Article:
The problem of characterizing an amplifier’s performance, in absolute terms and relative to quantum limits, becomes a species of “indirect quantum-state tomography” on the effective, but imaginary ancillary-mode state σ.

Moment constraints vs. indirect quantum-state tomography to reconstruct σ?

CW version?

To End

To Immaculate

- Completely positive maps and
- physical ancilla states

Western diamondback rattlesnake

My front yard, Sandia Heights

When does the ancilla state have to be physical?

Z. Jiang, M. Piani, and C. M. Caves, arXiv:1203.4585 [quant-ph].

(orthogonal) Schmidt operators

When does the ancilla state have to be physical?

Why does the ancilla state for a linear amplifier have to be physical?

To End

IV. Immaculate linear amplifiers. The bad news

On top of Sheepshead Peak, Truchas Peak in background

Sangre de Cristo Range

Northern New Mexico

Immaculate linear amplifier

Original idea (Ralph and Lund): When presented with an input coherent state, a nondeterministic linear amplifier amplifies immaculately with probability p and punts with probability 1 – p.

T. C. Ralph and A. P. Lund, in QCMC, edited by A. Lvovsky (AIP, 2009), p. 155.

.

This is an immaculate linear amplifier, more perfect than perfect; it doesn’t even have the amplified input noise.

Immaculate linear amplifier

If the probability of working is independent of input and the amplifier is described by a phase-preserving linear-amplifier map when it does work, then the success probability is zero, unless when it works, it is a standard linear amplifier, with the standard amount of noise.

Probabilistic, approximate, phase-insensitive,

immaculate linear amplifier

Probabilistic, approximate, phase-insensitive,

immaculate linear amplifier

Phase-insensitive immaculate amplifiers don’t do the job of linear amplification as well as deterministic linear amplifiers or, indeed, even as well as doing nothing. Perhaps, by dropping the requirement of phase insensitivity, they can find a home as probabilistic, phase-sensitive amplifiers.

V. Immaculate linear amplifiers. The good news

Moo Stack and the Villians of Ure

Eshaness, Shetland

Phase-sensitive immaculate amplification of M coherent states on a circle

State discrimination

I’m going to hand you one of two quantum states. You need to decide which one I handed you.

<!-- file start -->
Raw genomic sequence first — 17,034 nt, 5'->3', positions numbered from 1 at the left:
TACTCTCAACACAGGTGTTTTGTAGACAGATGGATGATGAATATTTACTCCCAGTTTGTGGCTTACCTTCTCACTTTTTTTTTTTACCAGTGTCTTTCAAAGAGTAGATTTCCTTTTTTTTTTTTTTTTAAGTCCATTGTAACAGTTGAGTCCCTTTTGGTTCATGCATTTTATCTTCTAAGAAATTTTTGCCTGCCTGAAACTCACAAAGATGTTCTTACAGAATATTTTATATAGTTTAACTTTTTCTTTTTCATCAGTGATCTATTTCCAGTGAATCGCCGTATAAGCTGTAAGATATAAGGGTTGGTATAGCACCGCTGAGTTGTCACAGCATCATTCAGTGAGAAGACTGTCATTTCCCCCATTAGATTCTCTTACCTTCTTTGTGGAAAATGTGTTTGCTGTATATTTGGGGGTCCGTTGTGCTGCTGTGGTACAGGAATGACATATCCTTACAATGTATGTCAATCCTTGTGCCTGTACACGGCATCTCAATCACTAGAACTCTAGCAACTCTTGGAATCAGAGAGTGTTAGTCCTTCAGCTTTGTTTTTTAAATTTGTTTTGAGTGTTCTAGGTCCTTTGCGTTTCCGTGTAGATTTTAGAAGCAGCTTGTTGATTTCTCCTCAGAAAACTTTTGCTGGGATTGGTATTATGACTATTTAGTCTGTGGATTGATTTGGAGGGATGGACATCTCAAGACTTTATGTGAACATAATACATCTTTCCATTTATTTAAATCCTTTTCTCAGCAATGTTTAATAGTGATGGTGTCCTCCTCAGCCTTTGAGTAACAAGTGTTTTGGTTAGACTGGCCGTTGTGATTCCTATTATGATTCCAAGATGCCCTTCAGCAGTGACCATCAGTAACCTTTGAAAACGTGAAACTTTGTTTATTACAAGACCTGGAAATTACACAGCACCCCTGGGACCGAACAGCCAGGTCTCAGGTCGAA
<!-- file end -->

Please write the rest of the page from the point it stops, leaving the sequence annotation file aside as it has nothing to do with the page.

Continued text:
If you get it right, I will give you a one-week, all-expenses-paid vacation in Canberra.

If you get it wrong, I will give you a two-week, all-expenses-paid vacation in Canberra.

To avoid spending two weeks in Canberra, you will minimize your error probability.

Unambiguous state discrimination

I’m going to hand you one of two quantum states. You need to decide which one I handed you.

If you get it right, I will give you a six-month, all-expenses-paid trip around the world to any destinations of your choosing.

If you get it wrong, I will pull out my gun and shoot you dead on the spot.

Reality check: We must be in the United States.

I’ll let you opt out after you’ve examined the state.

You perform the USD measurement, which never gets it wrong, but has an extra outcome where you make no decision.

Phase-sensitive immaculate amplification of M coherent states on a circle

For coherent states this far apart, you could do perfect immaculate amplification with arbitrarily large gain and with a working probability of 1/2. You could get higher working probabilities for states further apart.

That’s it, folks! Thanks for your attention.

Echidna Gorge

Bungle Bungle Range

Western Australia

Ideal phase-preserving linear amplifier

Models

- ● Parametric amplifier with ancillary mode in vacuum
- ● Simultaneous measurement of x and p followed by creation
- of amplified state
- ● Negative-mass (inverted-oscillator) ancillary mode in vacuum
- ● Master equation

E. Arthurs and J. L. Kelly, Jr., Bell Syst. Tech. J. 44, 725 (1965).

R. J. Glauber, in New Techniques and Ideas in Quantum Measurement Theory, edited by D. M. Greenberger (NY Acad Sci, 1986), p. 336.

C. W. Gardiner and P. Zoller, Quantum Noise, 3rd Ed. (Springer, 2004).

● Op-amp: another kind of linear amplifier

A. A. Clerk et al., Rev. Mod. Phys. 82, 1155 (2010).